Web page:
The Catholic belief is that we are called and set apart for God’s service in our Baptism, and right on through the whole of our lives, God continues to call us to Himself, not for any merit we possess but because in His providence we are the appropriate persons for particular tasks. God said in the book of Deuteronomy “It was not because you were more numerous than any other nation that the Lord chose you, for you were the smallest of all nations: it was because the Lord loved you.”

Furthermore, as God’s call comes to us as particular persons, inevitably it must be a very intimate association that He has with us … So, Jesus says, “I call you friends, because I have made known to you everything I have learnt from my Father” (John 15:15).

We too as Catholics today are to follow that close and intimate call of the Saviour; to be the Sons and daughters of God, the friends of Jesus, the child of God … AND that is a call to personal holiness, to sacrifice and service too, to private prayer, and public worship.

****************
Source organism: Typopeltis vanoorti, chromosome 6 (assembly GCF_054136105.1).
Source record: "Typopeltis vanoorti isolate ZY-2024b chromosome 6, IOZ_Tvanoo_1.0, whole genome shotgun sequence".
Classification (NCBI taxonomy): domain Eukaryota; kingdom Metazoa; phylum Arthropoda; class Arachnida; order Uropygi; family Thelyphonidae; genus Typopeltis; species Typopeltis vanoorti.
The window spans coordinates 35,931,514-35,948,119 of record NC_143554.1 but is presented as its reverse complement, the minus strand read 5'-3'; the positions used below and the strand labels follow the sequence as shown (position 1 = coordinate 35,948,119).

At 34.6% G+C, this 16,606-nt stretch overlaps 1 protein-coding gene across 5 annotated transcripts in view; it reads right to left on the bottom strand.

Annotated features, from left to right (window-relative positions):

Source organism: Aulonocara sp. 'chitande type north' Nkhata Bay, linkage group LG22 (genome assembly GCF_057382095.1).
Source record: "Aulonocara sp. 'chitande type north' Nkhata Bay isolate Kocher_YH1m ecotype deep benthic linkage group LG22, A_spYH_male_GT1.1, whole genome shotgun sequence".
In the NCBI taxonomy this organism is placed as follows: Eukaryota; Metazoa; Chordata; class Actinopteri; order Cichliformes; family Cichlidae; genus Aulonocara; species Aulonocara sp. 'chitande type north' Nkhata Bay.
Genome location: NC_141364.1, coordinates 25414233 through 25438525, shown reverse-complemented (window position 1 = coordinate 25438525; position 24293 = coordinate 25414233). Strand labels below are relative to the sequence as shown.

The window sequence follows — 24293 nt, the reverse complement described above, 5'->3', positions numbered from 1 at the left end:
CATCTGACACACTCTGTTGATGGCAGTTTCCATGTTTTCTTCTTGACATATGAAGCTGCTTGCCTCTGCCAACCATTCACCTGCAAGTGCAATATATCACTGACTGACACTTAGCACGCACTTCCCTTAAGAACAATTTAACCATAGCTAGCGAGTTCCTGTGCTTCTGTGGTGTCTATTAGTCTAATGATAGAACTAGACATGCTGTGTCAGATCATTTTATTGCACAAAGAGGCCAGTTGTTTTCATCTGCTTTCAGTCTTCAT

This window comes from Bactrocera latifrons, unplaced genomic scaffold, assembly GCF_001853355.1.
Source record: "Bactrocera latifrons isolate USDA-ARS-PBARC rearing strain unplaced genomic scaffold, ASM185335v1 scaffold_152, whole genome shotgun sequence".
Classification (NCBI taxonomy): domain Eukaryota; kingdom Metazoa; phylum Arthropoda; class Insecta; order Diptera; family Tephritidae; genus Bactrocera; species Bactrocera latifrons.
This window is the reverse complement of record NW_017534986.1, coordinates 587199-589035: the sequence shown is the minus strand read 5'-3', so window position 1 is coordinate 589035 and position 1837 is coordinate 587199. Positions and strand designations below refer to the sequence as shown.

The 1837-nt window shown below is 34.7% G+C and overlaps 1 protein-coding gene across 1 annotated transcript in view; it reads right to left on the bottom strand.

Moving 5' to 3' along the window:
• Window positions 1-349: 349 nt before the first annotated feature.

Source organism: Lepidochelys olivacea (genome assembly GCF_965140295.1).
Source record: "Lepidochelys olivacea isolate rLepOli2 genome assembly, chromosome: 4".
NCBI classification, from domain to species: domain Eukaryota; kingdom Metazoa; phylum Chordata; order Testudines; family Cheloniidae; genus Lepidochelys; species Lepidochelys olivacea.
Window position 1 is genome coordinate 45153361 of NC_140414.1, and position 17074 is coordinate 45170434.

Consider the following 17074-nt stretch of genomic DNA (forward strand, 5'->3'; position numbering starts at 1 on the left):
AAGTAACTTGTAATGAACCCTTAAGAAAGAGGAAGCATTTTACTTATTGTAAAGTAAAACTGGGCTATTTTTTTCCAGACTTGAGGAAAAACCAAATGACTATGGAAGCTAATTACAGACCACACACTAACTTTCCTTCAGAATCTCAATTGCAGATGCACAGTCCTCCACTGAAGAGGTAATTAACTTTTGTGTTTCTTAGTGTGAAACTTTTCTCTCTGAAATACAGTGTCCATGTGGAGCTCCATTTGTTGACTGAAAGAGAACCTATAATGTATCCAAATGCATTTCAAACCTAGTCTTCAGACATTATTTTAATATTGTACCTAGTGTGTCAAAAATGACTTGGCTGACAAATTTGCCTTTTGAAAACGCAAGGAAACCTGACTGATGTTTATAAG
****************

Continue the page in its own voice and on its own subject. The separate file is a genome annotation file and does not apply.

How might our lives be different if we more fully shared this sense of the immediacy of God’s kingdom and God’s call?

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Posted by on January 19, 2018 in Uncategorized



1-19The Sundays of Ordinary Time begins this week, Ordinary Time is called “ordinary” because the weeks are numbered.

In the call of Samuel and the first Apostles, today’s Readings shed light on our own calling to be followers of Christ.

Having been baptized by John, Jesus begins to gather followers. We learn in today’s reading how Jesus’ first followers were gathered. The first two, Andrew and another man, were followers of John the Baptist. After hearing John’s testimony, they became followers of Jesus. During their time with Jesus, the details of which are not specified, Andrew and the other follower came to believe that Jesus was the Messiah. Andrew then brings his brother, Simon, to Jesus. Immediately, Jesus gave Simon a new name, calling him Peter, which means “rock” in Greek.